The Fair Trade Commission filed a criminal complaint Thursday against three bearing makers and seven of their senior officials for their alleged involvement in a price-fixing cartel in violation of the antimonopoly law.
Following the complaint, filed with the prosecutor general, the Tokyo District Public Prosecutor’s Office plans to indict the three companies — NSK Ltd., NTN Corp. and Nachi-Fujikoshi Corp. — and the officials, who will not be arrested.
It is the first criminal complaint filed by the FTC since it cracked down on a price-fixing cartel for galvanized steel plates in 2008.
In addition to the three companies, JTekt Corp. has also been investigated by the FTC over the suspected collusion. But the antitrust watchdog exempted JTekt from the criminal complaint under a leniency program, after the company voluntarily confessed to the wrongdoing.
According to the FTC, the three companies named in the complaint agreed to raise the prices of bearings for industrial machinery by 8-10 percent after senior officials held a series of meetings from May to August 2010.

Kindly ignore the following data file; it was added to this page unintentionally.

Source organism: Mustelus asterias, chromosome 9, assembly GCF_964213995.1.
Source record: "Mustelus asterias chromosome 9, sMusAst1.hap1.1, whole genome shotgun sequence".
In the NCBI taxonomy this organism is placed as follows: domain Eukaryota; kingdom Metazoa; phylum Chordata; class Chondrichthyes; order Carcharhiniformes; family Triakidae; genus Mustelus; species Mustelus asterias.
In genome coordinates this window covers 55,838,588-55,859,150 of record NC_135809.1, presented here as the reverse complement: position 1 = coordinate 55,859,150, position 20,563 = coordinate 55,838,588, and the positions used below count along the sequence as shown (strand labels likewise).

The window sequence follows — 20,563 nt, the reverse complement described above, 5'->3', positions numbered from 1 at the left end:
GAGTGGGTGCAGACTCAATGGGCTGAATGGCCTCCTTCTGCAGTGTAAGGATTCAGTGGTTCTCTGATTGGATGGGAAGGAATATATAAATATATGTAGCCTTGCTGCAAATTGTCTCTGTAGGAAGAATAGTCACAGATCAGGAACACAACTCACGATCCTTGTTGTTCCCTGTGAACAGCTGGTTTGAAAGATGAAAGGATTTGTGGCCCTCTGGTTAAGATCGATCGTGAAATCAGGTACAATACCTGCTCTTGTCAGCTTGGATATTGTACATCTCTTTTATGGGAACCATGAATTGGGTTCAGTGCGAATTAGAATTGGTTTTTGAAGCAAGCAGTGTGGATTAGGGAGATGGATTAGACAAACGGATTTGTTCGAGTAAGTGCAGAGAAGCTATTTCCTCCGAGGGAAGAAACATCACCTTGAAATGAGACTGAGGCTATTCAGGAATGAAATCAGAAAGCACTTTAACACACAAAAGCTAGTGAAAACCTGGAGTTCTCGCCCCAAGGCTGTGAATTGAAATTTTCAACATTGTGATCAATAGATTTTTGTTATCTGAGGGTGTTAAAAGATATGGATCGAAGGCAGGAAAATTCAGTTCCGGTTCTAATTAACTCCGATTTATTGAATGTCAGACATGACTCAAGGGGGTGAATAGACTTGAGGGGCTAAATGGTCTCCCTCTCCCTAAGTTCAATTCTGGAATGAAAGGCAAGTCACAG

NSK and NTN are also suspected of having agreed in July 2010 to increase the prices of bearings used in vehicles by some ¥20 per kilogram.
The three firms have raised bearing prices five times since 2004, and the FTC believes they formed a price-fixing cartel each time. The FTC’s Criminal Investigation Department raided the trio and JTekt last July and has since questioned people involved.
The commission decided to bring the case to prosecutors after concluding the unfair costs consumers had to shoulder as a result of the anticompetitive price hikes were enormous in view of the sheer size of the bearing market, estimated at over ¥400 billion annually, sources said.
In addition, it believes the culture of collusion is ingrained in the bearing industry, which was slapped with penalties for price cartels in the past, according to the sources.